Well, not me/this little site.
But my organically-growing 100%-independent physician-owned radiology practice of which I am a partner/shareholder is hiring in most subspecialties including breast, body, neuro, neuro-IR, ER, and general. Basically everything except MSK and IR at the moment.
The market is hot, as I’m sure every radiologist and resident has heard, so we’re currently interviewing senior residents for 2023 starts as we speak, but we can accommodate folks finishing fellowship or out in practice if things are a good fit as soon as the credentialing ink dries.
I’ve written before about why I believe some job healthcare models are problematic, and why not all attending jobs are created equal. I’ve also written before about how to approach getting your first job out of training. My perspective and biases about radiology practice are on full display.
Our group was/is my first job out of training. I made partner last year and recently began serving on our board of directors. It was the job I wanted–so much so that the day I got the interview invitation email (after already having job offers waiting for a response), I did an actual Street Fighter dragon punch of victory and told the others they were going to have to wait past their response deadlines. I was drawn by two things:
- A well-established successful privademic model combining teaching-focused academics with the no-BS of private practice (with positions leaning more in different directions based on interest), which gave me the chance to teach and work with trainees in a more flexible environment than a traditional big academic bureaucracy. I’m currently the associate program director for our residency, and our residents are awesome.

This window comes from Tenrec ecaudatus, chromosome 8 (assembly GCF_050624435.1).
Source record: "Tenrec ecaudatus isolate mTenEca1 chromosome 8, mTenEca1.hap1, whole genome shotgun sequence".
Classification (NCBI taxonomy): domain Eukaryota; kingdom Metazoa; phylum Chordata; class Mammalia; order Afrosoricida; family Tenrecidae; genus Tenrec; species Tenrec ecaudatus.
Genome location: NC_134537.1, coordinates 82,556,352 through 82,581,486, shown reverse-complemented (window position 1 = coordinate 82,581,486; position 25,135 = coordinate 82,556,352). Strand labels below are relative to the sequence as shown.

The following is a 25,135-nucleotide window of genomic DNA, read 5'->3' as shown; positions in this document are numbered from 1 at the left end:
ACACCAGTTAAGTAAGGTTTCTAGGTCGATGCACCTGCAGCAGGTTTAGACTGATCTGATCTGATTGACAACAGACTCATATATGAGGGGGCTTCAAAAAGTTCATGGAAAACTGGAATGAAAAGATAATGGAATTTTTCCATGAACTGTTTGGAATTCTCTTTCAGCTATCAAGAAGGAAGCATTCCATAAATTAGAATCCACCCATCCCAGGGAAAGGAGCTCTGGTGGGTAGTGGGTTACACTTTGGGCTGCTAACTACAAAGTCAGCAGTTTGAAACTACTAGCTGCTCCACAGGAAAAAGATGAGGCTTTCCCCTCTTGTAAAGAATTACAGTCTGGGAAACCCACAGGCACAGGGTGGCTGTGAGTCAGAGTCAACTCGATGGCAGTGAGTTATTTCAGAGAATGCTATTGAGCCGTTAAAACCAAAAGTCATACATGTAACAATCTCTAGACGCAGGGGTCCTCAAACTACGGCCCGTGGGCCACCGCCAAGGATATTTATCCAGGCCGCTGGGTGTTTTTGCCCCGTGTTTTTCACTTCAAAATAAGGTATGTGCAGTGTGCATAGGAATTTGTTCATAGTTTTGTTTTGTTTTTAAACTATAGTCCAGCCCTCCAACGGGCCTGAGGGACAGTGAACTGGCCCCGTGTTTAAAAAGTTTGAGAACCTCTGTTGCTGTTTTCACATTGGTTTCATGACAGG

- A sustainable job model combining high-quality (as opposed to only high-volume) radiology practice with reasonable daily expectations and the goal of a standard 4-day workweek (today is my day off!). I wanted the time and mental space to also be a partner at home and have the flexibility to do the other things that are important to me (like this). My colleagues are good at what we do, and I learn from them every day.
So if you’re in the market, come work with me and check out our great team in Dallas. If you’re interested, send me your CV at email@example.com and I’ll make sure it gets where it needs to go.
I was on the External Medicine podcast for a wide-ranging conversation about medical education, training, blogging, and even nanofiction. It’s a really well-edited show run by two brothers (who also happen to be starting radiology residency in a few months).
Check it out here or on your favorite podcast app.
You probably know by now that the pandemic student loan payment pause was officially extended through Aug 31, 2022. Given midterm elections in November, I suspect there will be one more round of good news announced this summer and payments won’t actually start until–for example–January 1.
So that 0% rate continues to save people lots of money, and those $0 payments still count toward loan forgiveness including PSLF. There is probably no group this helps more than attending physicians.
But for anyone with rising incomes and especially more recent attendings, the additional pause extension news is likely even better than you’d think. From the recent announcement:
You won’t be required to recertify before payments restart, and the earliest you could be required to recertify is March 2023.
You may still see a recertification date that is earlier than March 2023 on your account Aid Summary. We are working to get those updated, and we thank you for your patience. If your recertification date falls between now and March 2023, it will be pushed out by one year. For example, if your account says your recertification date is Dec. 1, 2022, that date will be pushed out to Dec. 1, 2023.
For many borrowers, the next recertification deadline will be pushed even further into the future, potentially way past the point when student loan payments start again. Even if payments begin in August (or January), a lot of doctors will enjoy months if not almost a year of payments based on their last recertification from years ago, which means that a relatively recent graduate may enjoy trainee-sized payments for that much longer, and some residents may enjoy $0 payments for a while even after repayment restarts.